By widely embracing natural gas as a primary fuel source, U.S. colleges and universities have joined the ever-growing movement for energy change. Spurred by organizations like the American College and University Presidents Climate Commitment (ACUPCC) - which was created to help institutions meet ambitious, long-term energy goals - higher education is demonstrating that natural gas is an effective “green” solution in more ways than one: it reduces one’s carbon footprint and saves money on long-term energy costs.

Citing the harsh conditions, complex systems and potentially catastrophic consequences of missteps within the modern oil and gas industry, the National Aeronautic and Space Administration has entered into a contract with Deloitte LLP to offer consulting services through Deloitte to the oil and gas industry, focusing on safety and risk mitigation efforts for “black swan” events, incidents of “low probability and high consequence.”

As baby boomers begin to make their exodus into retirement, many companies have found themselves seeking top talent in a competitive market. But, what kind of engineers are in demand and what are companies doing to win and retain top talent in this environment?

That Alaska would like to commercialize its 35 Tcf in known reserves of North Slope natural gas doesn’t exactly come under the heading of “new news” to anyone in the energy business.

According to a study released by BDO USA, LLP, 80% of the 100 biggest publicly traded exploration and production companies by revenue listed insufficient pipeline, storage or trucking capacity as among the potential risks to their business for 2013. The study was conducted on the companies’ SEC 10-K filings, which list possible threats to their financial performance.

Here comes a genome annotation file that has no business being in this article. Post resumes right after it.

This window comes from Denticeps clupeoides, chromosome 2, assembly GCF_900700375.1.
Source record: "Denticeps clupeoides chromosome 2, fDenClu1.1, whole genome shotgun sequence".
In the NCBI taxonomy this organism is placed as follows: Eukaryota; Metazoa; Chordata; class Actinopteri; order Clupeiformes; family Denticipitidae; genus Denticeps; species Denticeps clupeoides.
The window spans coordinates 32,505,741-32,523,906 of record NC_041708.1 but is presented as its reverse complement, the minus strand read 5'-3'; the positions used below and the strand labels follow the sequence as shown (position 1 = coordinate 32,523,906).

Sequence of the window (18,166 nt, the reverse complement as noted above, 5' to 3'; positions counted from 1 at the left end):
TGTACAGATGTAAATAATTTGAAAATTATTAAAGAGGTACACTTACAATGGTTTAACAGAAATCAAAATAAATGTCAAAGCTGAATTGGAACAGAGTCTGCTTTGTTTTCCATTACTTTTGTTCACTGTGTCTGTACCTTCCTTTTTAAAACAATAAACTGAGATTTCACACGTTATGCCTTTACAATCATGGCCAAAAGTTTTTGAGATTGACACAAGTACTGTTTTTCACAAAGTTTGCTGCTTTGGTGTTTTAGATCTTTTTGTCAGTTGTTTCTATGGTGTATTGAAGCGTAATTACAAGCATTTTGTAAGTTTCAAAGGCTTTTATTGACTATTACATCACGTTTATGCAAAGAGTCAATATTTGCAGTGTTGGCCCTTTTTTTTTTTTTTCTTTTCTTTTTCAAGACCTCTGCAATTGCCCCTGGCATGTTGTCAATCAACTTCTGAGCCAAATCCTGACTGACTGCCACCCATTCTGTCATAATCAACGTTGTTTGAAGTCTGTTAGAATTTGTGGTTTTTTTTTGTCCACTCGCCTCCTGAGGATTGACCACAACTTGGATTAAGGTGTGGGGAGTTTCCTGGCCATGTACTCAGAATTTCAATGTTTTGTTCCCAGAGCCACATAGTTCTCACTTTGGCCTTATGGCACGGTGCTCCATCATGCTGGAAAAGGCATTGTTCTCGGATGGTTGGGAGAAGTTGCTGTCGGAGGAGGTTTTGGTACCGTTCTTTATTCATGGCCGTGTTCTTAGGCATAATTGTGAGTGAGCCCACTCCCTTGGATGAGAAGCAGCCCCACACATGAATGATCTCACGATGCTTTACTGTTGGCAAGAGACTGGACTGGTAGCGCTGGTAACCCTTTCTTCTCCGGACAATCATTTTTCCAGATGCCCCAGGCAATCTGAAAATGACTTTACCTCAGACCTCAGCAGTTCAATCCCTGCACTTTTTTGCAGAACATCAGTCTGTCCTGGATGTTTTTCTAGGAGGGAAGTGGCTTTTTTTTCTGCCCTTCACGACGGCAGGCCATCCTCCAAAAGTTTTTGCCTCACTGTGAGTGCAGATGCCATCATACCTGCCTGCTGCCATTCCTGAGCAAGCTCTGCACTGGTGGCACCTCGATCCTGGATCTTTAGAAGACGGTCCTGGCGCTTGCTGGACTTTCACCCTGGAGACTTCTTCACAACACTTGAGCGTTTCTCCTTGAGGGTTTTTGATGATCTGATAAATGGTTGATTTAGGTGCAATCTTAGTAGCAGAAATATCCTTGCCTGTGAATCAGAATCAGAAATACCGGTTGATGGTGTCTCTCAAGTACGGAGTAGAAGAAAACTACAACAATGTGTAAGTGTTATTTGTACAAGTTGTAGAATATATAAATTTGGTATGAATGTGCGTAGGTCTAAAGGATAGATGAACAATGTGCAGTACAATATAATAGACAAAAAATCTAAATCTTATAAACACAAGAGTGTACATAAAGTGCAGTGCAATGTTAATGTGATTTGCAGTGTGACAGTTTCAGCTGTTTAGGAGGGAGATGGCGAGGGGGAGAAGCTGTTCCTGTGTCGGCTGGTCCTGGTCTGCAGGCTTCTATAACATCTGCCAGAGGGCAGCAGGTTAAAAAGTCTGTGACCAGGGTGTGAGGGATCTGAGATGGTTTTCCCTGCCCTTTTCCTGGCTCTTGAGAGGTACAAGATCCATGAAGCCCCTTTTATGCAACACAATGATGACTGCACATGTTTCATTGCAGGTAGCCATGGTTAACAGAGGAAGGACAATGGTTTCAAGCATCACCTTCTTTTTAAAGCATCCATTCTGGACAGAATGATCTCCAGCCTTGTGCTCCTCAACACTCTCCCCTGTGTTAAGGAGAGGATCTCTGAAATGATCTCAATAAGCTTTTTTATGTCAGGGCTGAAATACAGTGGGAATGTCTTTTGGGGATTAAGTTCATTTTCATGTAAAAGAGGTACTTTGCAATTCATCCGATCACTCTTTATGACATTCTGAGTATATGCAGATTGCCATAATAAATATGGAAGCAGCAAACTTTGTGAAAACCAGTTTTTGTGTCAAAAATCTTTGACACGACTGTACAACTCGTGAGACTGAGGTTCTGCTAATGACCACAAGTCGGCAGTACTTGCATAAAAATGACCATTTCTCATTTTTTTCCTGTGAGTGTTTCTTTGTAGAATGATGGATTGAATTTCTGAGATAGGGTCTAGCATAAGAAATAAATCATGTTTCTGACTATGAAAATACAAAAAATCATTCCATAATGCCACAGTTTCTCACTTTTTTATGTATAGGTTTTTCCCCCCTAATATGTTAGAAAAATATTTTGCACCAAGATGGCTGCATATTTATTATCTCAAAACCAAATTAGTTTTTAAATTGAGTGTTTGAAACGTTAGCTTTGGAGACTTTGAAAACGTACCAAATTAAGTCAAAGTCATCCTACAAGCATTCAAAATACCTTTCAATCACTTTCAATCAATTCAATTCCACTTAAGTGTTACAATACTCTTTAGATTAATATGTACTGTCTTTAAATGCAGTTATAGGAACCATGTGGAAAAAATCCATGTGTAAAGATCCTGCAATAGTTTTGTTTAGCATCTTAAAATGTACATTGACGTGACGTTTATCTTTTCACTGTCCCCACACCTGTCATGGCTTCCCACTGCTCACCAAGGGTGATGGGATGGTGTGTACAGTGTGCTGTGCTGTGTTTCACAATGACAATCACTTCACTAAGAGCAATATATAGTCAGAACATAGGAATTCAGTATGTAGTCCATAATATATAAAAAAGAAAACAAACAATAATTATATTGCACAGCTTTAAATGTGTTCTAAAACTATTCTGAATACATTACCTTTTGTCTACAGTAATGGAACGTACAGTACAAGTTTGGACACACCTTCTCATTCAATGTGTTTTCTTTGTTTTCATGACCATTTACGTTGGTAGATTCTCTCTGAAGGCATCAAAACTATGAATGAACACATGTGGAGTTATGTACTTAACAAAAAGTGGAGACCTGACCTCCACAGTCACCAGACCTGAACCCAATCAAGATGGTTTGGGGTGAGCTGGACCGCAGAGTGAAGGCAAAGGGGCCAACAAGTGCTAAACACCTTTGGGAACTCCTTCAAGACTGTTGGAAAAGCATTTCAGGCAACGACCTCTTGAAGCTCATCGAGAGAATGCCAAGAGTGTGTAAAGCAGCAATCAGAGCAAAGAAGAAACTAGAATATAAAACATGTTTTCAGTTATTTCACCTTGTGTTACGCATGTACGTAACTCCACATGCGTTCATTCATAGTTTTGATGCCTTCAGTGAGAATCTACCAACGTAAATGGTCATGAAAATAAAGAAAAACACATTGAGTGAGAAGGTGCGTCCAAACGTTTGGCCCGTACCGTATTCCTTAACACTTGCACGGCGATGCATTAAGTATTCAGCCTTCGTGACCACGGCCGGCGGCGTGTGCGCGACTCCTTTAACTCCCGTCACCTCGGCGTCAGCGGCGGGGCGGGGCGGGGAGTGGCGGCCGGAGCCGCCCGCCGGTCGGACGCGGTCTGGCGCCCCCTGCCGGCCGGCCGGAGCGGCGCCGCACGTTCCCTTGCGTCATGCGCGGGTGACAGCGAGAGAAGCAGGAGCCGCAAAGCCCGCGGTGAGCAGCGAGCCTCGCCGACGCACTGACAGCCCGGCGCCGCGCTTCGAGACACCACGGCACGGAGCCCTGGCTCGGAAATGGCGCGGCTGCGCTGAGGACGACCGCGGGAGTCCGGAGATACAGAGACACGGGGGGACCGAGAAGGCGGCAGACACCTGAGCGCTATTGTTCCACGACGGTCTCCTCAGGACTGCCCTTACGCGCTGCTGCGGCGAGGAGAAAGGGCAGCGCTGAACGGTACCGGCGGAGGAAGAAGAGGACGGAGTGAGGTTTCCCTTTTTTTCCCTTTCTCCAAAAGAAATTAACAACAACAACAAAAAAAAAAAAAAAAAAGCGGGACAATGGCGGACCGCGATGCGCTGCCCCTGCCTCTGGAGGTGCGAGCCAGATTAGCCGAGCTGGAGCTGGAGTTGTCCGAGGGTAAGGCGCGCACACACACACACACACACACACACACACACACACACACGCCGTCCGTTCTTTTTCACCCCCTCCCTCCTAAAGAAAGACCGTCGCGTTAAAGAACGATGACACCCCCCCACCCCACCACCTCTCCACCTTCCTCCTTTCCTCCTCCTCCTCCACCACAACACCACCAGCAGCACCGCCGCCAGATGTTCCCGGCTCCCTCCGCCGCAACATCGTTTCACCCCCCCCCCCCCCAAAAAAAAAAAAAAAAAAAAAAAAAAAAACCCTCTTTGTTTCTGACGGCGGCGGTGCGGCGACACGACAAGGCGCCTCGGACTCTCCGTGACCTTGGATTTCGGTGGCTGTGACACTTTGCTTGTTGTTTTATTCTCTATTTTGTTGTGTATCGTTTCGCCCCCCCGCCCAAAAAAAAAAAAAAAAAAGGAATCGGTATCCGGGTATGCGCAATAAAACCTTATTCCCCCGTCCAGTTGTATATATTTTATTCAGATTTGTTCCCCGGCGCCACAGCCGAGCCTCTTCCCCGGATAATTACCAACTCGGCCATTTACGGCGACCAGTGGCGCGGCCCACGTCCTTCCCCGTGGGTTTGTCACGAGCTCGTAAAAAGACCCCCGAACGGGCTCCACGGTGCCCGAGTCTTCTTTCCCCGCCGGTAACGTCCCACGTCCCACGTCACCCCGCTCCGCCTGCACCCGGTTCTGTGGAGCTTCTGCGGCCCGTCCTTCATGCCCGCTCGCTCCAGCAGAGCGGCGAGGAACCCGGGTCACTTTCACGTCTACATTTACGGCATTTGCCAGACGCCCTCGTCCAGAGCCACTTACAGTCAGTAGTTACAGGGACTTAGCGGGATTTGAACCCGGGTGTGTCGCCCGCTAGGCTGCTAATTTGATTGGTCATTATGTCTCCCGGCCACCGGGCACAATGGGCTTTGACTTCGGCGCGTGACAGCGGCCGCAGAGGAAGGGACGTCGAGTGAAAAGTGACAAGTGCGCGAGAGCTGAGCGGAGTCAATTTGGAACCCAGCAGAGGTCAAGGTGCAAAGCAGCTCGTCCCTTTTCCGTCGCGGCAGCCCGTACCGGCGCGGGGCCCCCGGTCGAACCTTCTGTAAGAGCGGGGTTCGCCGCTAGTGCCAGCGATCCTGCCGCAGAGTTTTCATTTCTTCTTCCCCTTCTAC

It was hard not to do a double take when the story broke last November: By 2017, the headlines read, the United States would overtake Saudi Arabia as the world’s largest oil producer. And by 2025, the U.S. could be exporting more oil and gas than it imports.

ExxonMobil’s report “The Outlook for Energy: A View to 2040,” released at a press conference with executives last spring, predicts world energy demand rising by 35% over the next 30 years, mostly due to increasing demand in Asia and population growth worldwide.

Securing pipeline and gas companies’ critical infrastructure is an evolving process. Embracing that fact is a key element in the development of a logical program that will ensure safety, security and effectiveness. There are four logical phases in this process with defined actions that can be measured and coordinated.

Good practice in reducing risks to pipeline integrity, and taking quick and effective action when potential threats develop, have long been part of sound pipeline operation. However, new technology trends, including social media, are amplifying public concern around how pipeline operators manage environmental, social and economic impacts.

Increased natural gas utilization, and to a lesser extent oil development, is being hampered by a lack of market liquidity and spot pricing for the commodities both domestically and abroad. Roadblocks include insufficient pipeline connectivity in North America and into Europe, a dramatic lack of international energy infrastructure in Asia, and the regulatory and environmental delays that prevent the necessary investments from going forward.

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